There's more to Lebanese food than sheep's eyes or pots of hummus, says Ben Rogers
Ask most people about the food of the Middle East and, unless they mention sheep's eyes and goat's balls, you'll draw a blank. Yet we are, of course, only too familiar with Levantine cooking, or at least a travesty of it, mainly in the form of the supermarket "dip". The dip now plays an integral part in our national diet, a murky amalgam of cream and cod's roe, cucumber, aubergine or chick pea. Add a desiccated stick of celery and a coating of other people's saliva and you have a favourite barbecue or party snack.

The modern British barbecue tends to feature another Middle Eastern favourite: grilled meat. I can't talk about the rest of the country but last summer London's streets took on a permanent odour of charcoal, paraffin and burnt flesh, as the city went barbecue-mad. I was accosted by it almost nightly as one or other of our neighbours indulged in yet another salmonella fest. From what I could tell, the choice was always the same: carcinogenic kebab or chicken Chernobyl. In this way, we daily violate the subtle and venerable tradition which is the cuisine of the Middle East.

I have never, alas, been to Lebanon but am lucky in having a Lebanese friend in Nadine, whose mother, Leila, once cooked me a Lebanese "breakfast" in her home in Wimbledon, otherwise a gastronomic Gobi desert. We sat enchanted through course after course of hummus balila (chick pea with oil and lemon), foul moudamas (stewed broad beans), mankouche (a pizza-like dough, flavoured with thyme and sesame), labneh (a soured yoghurt cheese), and other delicacies. The finishing touch came with eggs fried with a rich lamb confit. Ever since, "The Great British Breakfast" has seemed a crude and heavy- handed affair.

It was Nadine who also introduced me to what he described, I think reasonably enough, as the best Lebanese restaurant in London. Marcelle is a Greek Orthodox Lebanese from the mountains above Jbeil, and her restaurant, Chez Marcelle on Blythe Road, W14, behind Olympia, is about as authentic as you can get. It looks like a thousand Turkish and Cypriot take-aways - a bare room with lino floors, pine tables and benches, and a simple grill behind a counter. The doner kebab is all that's missing. On second glance, however, you notice things are slightly different: the meat and vegetables in the display-cabinet glisten, and incongruously smart cars draw up outside.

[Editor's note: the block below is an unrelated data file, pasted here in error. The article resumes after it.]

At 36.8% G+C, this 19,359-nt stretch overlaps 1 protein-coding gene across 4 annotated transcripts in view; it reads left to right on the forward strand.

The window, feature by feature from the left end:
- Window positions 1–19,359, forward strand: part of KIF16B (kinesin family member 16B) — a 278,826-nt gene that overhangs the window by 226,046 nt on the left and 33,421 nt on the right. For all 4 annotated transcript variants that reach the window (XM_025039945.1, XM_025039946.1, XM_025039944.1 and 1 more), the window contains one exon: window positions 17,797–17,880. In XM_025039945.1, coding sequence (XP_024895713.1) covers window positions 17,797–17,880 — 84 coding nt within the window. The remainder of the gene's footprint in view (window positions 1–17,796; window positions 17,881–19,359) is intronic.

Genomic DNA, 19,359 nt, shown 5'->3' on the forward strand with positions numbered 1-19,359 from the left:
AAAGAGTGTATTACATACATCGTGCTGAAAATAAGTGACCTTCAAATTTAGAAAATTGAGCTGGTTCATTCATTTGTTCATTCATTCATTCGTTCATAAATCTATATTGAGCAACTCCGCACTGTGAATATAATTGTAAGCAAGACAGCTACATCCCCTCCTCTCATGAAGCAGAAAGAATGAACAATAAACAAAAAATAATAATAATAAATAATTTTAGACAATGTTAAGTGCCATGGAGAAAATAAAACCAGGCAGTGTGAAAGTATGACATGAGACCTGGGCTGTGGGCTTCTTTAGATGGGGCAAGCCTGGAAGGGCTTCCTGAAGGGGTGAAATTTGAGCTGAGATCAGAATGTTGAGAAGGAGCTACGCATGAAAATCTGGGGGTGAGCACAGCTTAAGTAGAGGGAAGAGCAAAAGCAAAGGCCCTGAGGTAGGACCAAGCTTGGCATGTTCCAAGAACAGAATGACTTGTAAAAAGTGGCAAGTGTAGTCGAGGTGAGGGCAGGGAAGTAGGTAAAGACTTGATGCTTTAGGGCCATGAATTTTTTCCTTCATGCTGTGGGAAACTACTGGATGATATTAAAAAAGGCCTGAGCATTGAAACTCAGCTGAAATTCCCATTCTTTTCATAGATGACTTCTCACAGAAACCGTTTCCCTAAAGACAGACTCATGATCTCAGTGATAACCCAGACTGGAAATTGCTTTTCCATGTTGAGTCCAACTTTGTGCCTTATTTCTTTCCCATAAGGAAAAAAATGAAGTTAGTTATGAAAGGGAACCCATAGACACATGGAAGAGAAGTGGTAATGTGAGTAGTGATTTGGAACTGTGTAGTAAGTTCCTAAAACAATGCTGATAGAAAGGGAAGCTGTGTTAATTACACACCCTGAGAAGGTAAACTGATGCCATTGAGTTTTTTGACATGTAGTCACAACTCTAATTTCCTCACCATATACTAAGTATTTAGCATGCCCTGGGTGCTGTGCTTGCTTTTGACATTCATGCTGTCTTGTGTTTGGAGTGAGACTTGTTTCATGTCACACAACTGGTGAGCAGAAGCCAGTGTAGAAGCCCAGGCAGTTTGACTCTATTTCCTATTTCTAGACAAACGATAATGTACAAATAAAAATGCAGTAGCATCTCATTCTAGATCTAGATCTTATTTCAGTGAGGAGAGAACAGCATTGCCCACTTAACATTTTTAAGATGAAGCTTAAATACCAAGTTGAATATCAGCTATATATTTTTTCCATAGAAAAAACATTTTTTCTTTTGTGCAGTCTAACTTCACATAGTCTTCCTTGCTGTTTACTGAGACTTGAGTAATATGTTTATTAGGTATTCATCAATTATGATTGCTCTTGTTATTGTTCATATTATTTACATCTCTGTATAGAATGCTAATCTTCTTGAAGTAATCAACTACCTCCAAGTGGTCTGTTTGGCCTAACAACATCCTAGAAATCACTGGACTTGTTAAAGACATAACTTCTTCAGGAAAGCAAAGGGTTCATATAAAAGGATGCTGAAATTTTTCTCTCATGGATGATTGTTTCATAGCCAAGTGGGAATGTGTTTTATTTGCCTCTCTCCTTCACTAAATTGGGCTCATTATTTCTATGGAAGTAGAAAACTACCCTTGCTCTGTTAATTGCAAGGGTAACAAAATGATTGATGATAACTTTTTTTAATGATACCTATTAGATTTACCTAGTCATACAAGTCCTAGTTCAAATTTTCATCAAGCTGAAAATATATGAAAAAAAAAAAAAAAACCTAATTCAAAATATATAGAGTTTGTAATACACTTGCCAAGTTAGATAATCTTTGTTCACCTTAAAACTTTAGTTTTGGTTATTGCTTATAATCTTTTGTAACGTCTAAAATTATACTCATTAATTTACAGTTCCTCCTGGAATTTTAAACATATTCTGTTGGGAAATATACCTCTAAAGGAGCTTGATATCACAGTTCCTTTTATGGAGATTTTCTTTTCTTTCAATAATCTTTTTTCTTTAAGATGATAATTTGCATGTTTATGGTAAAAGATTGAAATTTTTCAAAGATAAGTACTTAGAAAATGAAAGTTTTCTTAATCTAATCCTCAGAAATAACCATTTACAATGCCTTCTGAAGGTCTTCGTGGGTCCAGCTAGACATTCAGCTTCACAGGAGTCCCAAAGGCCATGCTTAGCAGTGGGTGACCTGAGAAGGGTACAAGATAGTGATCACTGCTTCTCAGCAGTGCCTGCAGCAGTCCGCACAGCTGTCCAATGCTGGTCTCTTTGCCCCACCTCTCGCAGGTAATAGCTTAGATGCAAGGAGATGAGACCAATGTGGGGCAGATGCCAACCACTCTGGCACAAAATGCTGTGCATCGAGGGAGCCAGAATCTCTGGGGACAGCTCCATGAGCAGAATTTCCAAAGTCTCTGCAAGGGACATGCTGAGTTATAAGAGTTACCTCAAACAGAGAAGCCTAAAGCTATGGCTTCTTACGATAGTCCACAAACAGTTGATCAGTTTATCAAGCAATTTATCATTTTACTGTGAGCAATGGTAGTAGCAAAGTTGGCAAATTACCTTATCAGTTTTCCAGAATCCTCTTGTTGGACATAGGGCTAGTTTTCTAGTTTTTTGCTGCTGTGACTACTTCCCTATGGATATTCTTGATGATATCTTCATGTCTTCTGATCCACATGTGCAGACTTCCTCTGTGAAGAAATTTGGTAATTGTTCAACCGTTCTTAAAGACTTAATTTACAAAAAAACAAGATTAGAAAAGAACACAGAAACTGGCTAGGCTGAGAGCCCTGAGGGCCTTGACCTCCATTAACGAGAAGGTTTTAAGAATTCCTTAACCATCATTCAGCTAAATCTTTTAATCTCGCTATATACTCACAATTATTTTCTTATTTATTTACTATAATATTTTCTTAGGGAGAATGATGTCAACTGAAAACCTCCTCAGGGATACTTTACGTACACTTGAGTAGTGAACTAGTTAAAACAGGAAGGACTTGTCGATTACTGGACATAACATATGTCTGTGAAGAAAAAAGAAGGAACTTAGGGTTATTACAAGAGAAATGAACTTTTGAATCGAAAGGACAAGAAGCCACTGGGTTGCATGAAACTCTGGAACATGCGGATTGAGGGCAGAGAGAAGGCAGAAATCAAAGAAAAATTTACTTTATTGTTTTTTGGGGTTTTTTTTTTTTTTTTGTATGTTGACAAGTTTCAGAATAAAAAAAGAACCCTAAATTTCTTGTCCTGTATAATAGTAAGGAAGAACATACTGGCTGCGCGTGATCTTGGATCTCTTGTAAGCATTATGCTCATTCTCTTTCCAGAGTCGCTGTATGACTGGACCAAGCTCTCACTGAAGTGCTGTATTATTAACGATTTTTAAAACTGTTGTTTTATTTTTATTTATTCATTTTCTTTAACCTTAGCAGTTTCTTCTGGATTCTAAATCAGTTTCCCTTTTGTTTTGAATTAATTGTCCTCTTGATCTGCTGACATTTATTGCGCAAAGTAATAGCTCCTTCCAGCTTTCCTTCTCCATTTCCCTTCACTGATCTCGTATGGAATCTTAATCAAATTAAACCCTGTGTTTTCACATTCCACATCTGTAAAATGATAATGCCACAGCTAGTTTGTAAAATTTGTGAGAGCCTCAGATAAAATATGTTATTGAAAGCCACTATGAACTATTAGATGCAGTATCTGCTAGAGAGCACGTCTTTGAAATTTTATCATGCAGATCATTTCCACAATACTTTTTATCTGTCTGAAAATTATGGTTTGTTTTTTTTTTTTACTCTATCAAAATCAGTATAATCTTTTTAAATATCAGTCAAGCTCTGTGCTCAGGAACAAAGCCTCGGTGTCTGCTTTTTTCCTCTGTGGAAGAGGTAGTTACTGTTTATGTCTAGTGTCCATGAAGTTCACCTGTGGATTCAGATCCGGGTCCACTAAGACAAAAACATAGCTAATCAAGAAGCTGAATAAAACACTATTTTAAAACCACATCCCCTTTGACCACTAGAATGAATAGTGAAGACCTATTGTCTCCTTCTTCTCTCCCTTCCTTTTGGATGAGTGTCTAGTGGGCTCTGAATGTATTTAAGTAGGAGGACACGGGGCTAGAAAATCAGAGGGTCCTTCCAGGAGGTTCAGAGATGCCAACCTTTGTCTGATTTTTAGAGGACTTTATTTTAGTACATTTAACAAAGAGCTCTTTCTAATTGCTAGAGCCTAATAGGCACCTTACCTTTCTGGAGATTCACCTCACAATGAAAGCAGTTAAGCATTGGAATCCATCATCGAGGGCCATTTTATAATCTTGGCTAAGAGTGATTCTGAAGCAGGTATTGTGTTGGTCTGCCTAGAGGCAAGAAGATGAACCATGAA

On my first visit to Chez Marcelle, the gas grill was not working but we ate a beautifully fresh, exotic meal, cooked over a little charcoal fire, while Nadine, Marcelle, a builder and an accountant chatted across the tables. At the end of the evening, everyone seemed to exchange cards - business, Arab style. I went back a couple of weeks later with some American friends and had a meal just as good. In the end, however, I did not feel that I could review Chez Marcelle and not just because Nadine had sworn me to secrecy, but because the service was so comically bad. The restaurant often appeared to close without reason; in-house diners always seemed to come second to take-aways; the waiter, when there was one, moved so slowly you could see him rust.

Now, however, Marcelle has given her restaurant over to two younger men, Richard Feghaly and Jihad Dagher, who have tightened up the service while keeping the menu exactly as it was. We began our last meal there with glass of arak and a shiny bowl of green and pink pickles (the pink being supplied by turnip) before moving to starters of stewed broad beans, puree of grilled aubergines and sesame oil, and my favourite of all, fattouch - a tangy salad of parsley, tomato, and slivers of fried Lebanese bread. A bowl of shimmering, oily hummus had as much relation to the stuff you buy at Marks & Spencer as I have to Lawrence of Arabia. The grilled meat main courses, kebabs, sausages, and various bits of offal, while never quite rising to the heights of the starters, display the same simple elemental style: what counts here is the quality of the ingredients and skill in their preparation. Many of the desserts are home-made, including a crepe and almond-like confection called Katayef. Mint tea and Lebanese coffee both help digestion and keep you talking into the night. Our meal for two - but big enough for four - cost pounds 34.85. Chez Marcelle has a delivery service

Chez Marcelle, 34 Blythe Road, London, W14 (0171-603 3241); open 7 days a week 12pm-12am, all credit cards accepted, no wheelchair access to toilets

Unlike pizzas, but like fish and chips, Middle Eastern cooking works as take-away. The Ranoush Juice Bar, on the Edgware Road, makes for a handy stop-off in and out of the West End, and offers not just juices but the full range of Lebanese take-aways - I won't insult them by calling them sandwiches. Mangal, a little hole in the wall in Stoke Newington, is rather less central, but even better. The grilled meat here is about the best in London. Both are open seven days and nights a week.

Ranoush Juice Bar, 43 Edgware Road, London W2 (0171-723 5929). Mangal, 10 Arcola Street, London E8 (0171-275 8981)